Since 2011, Texas’ congressional and legislative districting plans have been embroiled in court litigation. Today, it ended when the Supreme Court ruled in favor of the Lone Star State’s electoral district policy in the cases of Abbot v. Perez (17-586 and 17-626).
By a vote of 5 to 4 the justices upheld Texas’ use of electoral districts, overruling the lower court that had previously struck down the policy arguing it was “racially discriminatory.” Texas Attorney General Ken Paxton said of their ruling:
“Judges should get out of the business of drawing maps. We firmly believe that the maps Texas used in the last three election cycles are lawful, and we will aggressively defend the maps on all fronts.”
The Supreme Court disagreed with the lower court, arguing that it made a serious legal error.
The justices ruled 5-4 today on a case involving congressional and state legislative district maps, which were approved by the Texas Legislature after they had been first adopted on an interim basis by the lower court.
In the Supreme Court ruling, Justice Samuel Alito said that the lower court made a mistake by striking down two congressional and seven state house districts. For example, one House district in Fort Worth, it argued “relied too heavily on race” when it increased the district’s Latino population to secure the district as a Democratic Party stronghold. The Supreme Court found that HD 90 was an “impermissible racial gerrymander,” which needed to be fixed.
Alito argued, “We now hold that the three-judge court committed a fundamental legal error.”
He pointed out that the lower court ignored evidence showing that the legislature adopted districting plans in 2013 primarily to try to end the litigation over the districts.
Liberal justices dissented; Justice Sonia Sotomayor said her colleagues had blinded themselves “to the overwhelming factual record below. It does all of this to allow Texas to use electoral maps that, in design and effect, burden the rights of minority voters.”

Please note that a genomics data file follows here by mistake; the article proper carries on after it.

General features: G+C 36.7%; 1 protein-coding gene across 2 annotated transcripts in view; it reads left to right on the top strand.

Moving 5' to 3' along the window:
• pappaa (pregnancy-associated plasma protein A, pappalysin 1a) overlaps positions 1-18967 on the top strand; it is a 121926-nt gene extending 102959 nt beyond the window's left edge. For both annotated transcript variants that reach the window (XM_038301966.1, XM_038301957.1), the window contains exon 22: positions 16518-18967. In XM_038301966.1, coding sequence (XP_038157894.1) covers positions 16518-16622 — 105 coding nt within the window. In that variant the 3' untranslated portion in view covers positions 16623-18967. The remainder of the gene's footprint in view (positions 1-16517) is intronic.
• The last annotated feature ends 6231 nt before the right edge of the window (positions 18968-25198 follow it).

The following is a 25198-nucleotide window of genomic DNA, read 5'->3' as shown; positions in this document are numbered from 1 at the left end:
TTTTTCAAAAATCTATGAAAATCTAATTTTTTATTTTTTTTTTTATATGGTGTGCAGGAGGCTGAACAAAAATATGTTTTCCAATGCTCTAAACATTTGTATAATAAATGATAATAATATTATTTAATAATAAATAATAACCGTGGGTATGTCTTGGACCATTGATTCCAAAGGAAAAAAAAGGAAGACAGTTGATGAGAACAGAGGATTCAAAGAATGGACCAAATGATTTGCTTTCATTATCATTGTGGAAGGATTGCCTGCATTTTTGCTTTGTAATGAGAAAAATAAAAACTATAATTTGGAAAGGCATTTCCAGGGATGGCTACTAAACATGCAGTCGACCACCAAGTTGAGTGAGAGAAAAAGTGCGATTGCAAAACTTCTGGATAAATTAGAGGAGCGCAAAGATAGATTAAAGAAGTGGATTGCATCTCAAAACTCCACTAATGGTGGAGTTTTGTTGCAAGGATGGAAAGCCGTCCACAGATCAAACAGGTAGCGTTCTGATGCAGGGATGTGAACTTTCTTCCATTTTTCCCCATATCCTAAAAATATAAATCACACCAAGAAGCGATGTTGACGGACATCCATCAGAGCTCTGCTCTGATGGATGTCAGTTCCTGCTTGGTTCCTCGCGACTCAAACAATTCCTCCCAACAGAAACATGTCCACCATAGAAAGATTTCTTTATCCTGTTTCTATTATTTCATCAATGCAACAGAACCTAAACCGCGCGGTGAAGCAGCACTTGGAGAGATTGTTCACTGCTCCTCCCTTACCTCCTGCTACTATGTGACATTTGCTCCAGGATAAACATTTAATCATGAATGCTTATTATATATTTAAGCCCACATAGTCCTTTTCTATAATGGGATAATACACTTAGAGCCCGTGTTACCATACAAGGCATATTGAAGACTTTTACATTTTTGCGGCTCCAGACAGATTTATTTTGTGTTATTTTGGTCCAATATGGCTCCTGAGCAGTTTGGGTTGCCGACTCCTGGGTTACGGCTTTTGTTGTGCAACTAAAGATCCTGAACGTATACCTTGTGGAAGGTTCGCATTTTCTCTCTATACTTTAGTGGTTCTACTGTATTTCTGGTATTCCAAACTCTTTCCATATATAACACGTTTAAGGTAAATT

Since 2011, Texas has been fighting over congressional district maps. It’s original maps were tossed out because they were considered “probably unconstitutional.” Then, a three-judge federal court stepped in and created an “interim districting plan” that was used in the 2012 election. The lower court ordered two congressional districts and statehouse districts in four counties be redrawn in time for the 2018 elections, but the high court blocked that mandate last year. Thus, the issue was resolved by the Supreme Court.
In 2013, Republicans who control the state government, pushed to permanently adopt the maps and use them until new maps are redrawn after the 2020 census. The Legislature approved the maps. Opponents criticized the adopted maps, arguing that they were just a “quick fix,” even though the lower court approved them, before it later disapproved of them.
The primary elections held in March used the existing maps, which opponents of the state wanted changed. The Supreme Court ruled that the maps could stay as is, that the State of Texas was right and the lower court was wrong.
Attorney General Ken Paxton said of the ruling,
“I’m grateful that the U.S. Supreme Court restored the rule of law to the redistricting process. The court rightly recognized that the Constitution protects the right of Texans to draw their own legislative districts and rejected the misguided efforts by unelected federal judges to wrest control of Texas elections from Texas voters. This is a huge win for the Constitution, Texas and the democratic process. Once again, Texans have the power to govern themselves.”